Typically, a genetic algorithm works by the notion of maximizing the fitness. Consider a function \(y = x\), which is to be minimized in the interval \([-5, 5]\). One approach is use \(\frac{1}{x}\) as the fitness function. Intuitively, by maximizing \(\frac{1}{x}\), we are minimizing \(y = x\). However, a plot of \(\frac{1}{x}\) reveals some serious flaws.

Figure 1. Plot of \(y = \frac{1}{x}\)

If we move from the right, the maximum occurs at \(x = 0\) instead of \(x = -5\). Why? because \(\frac{1}{x}\) is not differentiable at \(x = 0\). Always make sure that the fitness/loss function is differentiable! In this case, it is better to use \(y = -x\) as the fitness function.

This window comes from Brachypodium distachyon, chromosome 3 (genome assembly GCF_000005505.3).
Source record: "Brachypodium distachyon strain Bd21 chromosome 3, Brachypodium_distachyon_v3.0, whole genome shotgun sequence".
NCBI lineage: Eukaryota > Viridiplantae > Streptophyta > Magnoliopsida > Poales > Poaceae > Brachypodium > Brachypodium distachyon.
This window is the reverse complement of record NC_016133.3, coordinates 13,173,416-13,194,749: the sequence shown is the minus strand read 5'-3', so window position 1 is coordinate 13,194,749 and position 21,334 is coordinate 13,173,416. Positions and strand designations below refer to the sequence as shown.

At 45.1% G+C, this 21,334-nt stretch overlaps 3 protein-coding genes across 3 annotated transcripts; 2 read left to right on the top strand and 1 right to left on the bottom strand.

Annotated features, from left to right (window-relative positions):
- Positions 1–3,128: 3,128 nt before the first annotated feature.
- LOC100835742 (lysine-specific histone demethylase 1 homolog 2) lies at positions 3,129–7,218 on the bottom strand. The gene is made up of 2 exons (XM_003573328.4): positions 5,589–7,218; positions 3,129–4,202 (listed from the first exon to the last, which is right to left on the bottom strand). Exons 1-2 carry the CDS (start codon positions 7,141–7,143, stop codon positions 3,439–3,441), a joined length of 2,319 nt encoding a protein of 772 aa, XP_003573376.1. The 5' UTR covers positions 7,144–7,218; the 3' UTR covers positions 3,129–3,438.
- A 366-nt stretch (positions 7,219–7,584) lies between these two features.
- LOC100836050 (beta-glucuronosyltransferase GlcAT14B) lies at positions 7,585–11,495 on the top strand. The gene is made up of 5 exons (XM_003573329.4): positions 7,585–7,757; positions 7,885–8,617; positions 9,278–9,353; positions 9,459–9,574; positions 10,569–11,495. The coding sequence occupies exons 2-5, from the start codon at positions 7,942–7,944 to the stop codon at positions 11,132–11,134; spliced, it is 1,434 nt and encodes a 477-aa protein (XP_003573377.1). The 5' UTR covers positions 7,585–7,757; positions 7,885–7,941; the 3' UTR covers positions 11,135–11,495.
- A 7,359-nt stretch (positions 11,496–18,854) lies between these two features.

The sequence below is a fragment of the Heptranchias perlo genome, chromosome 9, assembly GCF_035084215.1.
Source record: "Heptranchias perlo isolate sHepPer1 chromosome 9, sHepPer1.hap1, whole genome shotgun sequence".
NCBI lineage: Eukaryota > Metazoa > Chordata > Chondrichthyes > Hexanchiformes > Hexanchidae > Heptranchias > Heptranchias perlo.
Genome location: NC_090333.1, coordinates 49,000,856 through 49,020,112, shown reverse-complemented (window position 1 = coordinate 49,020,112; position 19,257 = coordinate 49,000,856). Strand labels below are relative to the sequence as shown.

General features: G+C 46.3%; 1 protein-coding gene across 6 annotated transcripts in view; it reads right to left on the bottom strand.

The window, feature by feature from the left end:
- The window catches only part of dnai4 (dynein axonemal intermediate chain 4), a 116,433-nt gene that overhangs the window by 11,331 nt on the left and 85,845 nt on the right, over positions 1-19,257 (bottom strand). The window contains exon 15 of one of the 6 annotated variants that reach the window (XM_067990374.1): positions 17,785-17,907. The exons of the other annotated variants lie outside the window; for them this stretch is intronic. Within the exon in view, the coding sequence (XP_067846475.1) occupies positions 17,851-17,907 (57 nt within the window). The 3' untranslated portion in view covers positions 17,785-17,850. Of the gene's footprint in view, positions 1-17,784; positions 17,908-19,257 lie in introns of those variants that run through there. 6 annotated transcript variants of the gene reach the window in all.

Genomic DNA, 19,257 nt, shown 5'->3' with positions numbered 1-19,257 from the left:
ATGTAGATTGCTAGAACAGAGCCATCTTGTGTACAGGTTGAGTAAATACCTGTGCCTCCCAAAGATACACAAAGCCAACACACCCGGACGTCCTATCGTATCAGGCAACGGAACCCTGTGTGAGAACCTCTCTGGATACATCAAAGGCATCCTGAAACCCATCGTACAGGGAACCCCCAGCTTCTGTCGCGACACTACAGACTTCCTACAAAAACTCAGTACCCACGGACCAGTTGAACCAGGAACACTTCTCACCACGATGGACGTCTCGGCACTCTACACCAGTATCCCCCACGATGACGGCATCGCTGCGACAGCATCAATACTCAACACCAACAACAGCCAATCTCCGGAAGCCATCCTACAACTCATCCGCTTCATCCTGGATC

In general, if we are seeking to minimize \(y = f(x)\), where \(f(x)\) is differentiable, then it is safer to use \(y = -f(x)\) as the fitness function. Probably very obvious, but I got burned by this.

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